According to the BBC website, Cardiff City almost “stole” a victory at Stoke this afternoon when sub Ryan Wintle’s shot in added time was turned around the post by home goalkeeper Jack Bonham.
I can only presume that the match report was written by a Stoke fan, because there would have been no theft involved if City had won. The Stoke commentators I listened to were agreed that City carried the greater threat in a tight affair which ended goalless and you only have look to the fact that Jack Alnwick had one of his quietest games of the season to find evidence that we were comfortable at the back for the vast majority of the ninety minutes.
In fact, the only time I can recall the City goalkeeper being extended was when we let a straightforward looking ball down our left find its way to Dwight Gayle and Alnwick was able to get out quickly enough to make the veteran’s task harder and block the shot.
While a draw may have been a fair result in the end, the truth is that, by rights, one of the sides should be grateful to have got out of the match with a point and it wasn’t City.
No, we were the side who would have left frustrated that we had not been able to take advantage of one of several promising situations we had. Aaron Ramsey has not played for not far short of two months now and I have been surprised how little I’ve found myself thinking if only we had Ramsey here, but I did today. I thought the three young subs we brought on (Rubin Colwill, the fit again Kion Etete and Ollie Tanner) all did well, but I can’t help thinking that if we’d had a fit again Ramsey to come on with fifteen minutes left, he’d have found a way to open Stoke up.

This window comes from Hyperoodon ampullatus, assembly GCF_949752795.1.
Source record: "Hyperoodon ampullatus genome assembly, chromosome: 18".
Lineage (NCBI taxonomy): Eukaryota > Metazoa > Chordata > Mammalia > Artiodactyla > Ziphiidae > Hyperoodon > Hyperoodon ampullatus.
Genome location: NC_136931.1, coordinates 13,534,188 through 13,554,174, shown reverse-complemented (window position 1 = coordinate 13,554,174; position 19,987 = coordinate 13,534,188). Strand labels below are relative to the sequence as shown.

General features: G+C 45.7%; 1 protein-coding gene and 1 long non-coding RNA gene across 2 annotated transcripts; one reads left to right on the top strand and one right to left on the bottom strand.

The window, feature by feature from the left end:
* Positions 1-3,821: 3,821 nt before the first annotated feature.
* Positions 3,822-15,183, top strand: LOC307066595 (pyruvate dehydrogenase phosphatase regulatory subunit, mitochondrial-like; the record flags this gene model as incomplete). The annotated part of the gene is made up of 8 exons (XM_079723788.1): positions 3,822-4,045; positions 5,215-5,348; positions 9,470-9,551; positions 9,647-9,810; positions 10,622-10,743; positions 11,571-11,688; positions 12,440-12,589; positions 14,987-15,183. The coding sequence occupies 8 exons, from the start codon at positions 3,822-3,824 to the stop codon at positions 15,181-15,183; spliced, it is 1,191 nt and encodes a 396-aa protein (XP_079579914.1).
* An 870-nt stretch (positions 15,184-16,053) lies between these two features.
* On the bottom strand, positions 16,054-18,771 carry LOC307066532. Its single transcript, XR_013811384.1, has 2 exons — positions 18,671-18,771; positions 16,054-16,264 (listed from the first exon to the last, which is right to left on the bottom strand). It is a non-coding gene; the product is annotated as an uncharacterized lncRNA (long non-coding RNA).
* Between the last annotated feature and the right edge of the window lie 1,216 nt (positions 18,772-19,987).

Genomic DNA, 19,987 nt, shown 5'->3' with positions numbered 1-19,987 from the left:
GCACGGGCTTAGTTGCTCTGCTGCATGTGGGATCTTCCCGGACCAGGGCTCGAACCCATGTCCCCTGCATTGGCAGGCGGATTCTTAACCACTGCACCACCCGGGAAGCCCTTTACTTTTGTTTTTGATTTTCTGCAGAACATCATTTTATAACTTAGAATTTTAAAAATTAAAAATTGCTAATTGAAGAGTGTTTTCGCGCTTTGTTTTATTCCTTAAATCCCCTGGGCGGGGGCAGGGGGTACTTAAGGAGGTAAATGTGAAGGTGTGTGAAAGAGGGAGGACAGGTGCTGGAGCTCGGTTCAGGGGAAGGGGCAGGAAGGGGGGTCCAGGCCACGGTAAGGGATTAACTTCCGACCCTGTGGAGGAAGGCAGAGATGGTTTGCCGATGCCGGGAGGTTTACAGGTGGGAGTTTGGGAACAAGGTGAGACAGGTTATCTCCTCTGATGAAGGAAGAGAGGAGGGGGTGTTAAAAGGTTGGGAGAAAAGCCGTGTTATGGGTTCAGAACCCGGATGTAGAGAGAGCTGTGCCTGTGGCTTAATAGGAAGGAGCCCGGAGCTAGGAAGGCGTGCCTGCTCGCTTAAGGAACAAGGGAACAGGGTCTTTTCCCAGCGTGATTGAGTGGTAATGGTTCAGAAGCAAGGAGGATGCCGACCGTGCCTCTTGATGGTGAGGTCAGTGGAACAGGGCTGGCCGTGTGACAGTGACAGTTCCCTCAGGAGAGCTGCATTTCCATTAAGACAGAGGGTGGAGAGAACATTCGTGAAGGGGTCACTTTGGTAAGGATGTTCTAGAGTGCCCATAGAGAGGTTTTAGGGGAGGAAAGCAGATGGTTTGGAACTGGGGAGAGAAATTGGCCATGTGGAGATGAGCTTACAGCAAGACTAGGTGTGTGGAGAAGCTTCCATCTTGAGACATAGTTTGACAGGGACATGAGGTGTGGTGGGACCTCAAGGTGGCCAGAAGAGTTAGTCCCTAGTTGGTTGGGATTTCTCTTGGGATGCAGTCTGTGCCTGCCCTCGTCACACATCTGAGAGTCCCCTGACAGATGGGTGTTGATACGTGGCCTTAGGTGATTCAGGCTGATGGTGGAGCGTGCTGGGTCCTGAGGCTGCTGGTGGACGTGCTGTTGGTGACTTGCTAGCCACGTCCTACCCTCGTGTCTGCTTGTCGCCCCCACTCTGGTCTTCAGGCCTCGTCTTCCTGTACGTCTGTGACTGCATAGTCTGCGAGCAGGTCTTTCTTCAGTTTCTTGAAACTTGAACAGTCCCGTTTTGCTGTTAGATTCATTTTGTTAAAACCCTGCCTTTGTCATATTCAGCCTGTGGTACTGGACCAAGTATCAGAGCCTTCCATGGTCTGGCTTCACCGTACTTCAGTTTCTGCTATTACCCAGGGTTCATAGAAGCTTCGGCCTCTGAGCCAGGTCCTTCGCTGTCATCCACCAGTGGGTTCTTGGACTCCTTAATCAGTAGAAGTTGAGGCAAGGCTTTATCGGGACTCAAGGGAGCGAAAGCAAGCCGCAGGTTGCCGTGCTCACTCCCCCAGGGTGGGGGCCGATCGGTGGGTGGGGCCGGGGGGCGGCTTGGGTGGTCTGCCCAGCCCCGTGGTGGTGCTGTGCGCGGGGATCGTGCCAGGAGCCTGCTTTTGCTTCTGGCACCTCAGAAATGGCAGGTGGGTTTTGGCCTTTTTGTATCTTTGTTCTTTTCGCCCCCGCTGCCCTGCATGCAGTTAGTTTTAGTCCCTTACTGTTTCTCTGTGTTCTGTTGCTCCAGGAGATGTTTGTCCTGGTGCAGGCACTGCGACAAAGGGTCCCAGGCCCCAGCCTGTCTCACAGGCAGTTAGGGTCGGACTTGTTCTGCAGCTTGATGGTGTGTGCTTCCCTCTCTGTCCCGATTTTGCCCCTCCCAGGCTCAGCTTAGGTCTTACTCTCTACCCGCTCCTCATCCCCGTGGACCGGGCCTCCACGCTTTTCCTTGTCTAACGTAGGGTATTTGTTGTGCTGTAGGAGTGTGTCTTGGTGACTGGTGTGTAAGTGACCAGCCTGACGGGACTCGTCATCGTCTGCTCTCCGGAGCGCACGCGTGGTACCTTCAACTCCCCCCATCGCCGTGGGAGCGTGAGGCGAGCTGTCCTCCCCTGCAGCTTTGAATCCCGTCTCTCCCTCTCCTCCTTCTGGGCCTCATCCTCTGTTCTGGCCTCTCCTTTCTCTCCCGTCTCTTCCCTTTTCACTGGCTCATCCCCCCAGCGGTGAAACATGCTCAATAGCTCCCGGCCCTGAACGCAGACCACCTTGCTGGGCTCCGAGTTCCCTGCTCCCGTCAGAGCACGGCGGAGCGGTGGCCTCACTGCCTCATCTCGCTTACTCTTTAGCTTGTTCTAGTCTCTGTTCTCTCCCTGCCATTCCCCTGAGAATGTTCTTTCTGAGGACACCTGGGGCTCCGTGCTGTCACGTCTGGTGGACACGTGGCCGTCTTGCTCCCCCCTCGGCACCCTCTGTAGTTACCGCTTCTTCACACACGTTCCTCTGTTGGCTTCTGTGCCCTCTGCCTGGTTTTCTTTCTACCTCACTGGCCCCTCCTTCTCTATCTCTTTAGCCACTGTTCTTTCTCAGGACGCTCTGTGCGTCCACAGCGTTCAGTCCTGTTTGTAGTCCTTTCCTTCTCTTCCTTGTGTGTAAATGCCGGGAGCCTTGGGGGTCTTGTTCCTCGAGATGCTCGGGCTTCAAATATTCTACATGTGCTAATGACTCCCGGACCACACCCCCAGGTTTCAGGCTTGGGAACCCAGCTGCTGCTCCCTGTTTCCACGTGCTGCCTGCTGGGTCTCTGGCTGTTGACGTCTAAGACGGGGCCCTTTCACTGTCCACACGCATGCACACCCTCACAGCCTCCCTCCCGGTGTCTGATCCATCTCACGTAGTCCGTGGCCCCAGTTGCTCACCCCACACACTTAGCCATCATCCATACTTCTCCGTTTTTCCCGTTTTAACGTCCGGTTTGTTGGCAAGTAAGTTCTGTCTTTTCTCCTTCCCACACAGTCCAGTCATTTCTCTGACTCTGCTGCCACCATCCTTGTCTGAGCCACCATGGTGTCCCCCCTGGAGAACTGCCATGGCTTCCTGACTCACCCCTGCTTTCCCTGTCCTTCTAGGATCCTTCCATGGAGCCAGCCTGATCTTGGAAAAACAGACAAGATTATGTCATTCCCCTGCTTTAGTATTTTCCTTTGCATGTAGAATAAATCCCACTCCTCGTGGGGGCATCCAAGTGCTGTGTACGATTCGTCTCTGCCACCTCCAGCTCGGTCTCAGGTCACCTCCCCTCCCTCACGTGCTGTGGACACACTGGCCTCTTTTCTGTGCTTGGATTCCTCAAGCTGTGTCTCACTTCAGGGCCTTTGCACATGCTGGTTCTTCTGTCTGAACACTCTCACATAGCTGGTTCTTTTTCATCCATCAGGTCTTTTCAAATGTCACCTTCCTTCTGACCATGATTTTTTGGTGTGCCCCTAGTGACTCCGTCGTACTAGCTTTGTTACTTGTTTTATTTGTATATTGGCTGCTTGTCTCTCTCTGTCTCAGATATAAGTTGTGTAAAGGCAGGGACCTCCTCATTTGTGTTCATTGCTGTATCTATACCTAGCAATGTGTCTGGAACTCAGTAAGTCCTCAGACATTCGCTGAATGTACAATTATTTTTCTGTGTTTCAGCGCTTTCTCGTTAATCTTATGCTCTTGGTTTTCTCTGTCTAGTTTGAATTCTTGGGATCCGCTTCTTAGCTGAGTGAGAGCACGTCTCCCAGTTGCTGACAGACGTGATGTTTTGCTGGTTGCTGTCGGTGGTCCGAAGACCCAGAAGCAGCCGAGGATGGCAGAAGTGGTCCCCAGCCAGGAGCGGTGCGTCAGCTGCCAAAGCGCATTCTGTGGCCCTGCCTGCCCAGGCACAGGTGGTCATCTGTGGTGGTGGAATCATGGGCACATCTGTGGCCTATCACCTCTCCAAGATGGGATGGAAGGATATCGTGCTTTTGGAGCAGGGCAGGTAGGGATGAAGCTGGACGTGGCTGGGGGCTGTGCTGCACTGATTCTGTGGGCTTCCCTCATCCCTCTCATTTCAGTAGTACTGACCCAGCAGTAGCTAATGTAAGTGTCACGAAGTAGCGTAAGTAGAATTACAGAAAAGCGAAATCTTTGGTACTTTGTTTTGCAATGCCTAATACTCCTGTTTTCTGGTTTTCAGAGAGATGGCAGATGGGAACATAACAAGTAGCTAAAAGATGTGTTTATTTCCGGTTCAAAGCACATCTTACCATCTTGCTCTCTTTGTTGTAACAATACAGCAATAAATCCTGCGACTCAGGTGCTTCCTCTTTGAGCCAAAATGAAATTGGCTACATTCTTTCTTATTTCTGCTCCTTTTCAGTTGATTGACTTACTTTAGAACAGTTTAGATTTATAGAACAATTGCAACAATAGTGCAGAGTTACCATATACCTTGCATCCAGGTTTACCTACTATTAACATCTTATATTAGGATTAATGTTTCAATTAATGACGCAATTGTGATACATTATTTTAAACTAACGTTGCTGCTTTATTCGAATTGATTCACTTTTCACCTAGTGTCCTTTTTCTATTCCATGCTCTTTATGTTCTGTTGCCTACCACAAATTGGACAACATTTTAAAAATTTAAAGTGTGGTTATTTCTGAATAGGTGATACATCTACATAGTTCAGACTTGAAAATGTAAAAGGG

Before going on to talk more about the game, I think a bit of context needs to be put on what we faced today.
I’d say that Stoke’s three previous results were more impressive than any other Championship side. First, they beat a dangerous Sunderland team at a time when manager Alex Neil was under real pressure after his expensively rebuilt side (Stoke have made spending big for absolutely no reward into an art form since their relegation from the Premier League) had dropped to twenty first in the table.
Last night, Leeds became only the second side to beat Leicester this season and yet Stoke were able to see them off 1-0 and then they went to a Middlesbrough team which had six straight wins behind them and won 2-0.
Stoke were generally thought of as having had a very good summer transfer window and were seen as dark horses for a top six finish by some pundits. Over those three matches I mentioned, Neil’s team looked as if such expectations might be justified and it’s a measure of how much we’ve improved that we were able to contain and then, increasingly, frustrate such an in form team today.
One of our better away results last season came when we went to Coventry to face the team that was beaten in the Play Off Final and came away with a goalless draw. However, we were never going to score in a month of Sunday’s and it was just a question of if our, often desperate, last ditch defending could keep our goal intact.
Now, I’m not going to say that Stoke were hanging on today like we were on that night in Coventry, but this was an awful long way away from what we came up with just after Christmas last year. Here, we were generally calm in our defending, it looked like we had a plan and we could and maybe should have taken the three points as we imposed ourselves on the game from about the hour mark onwards.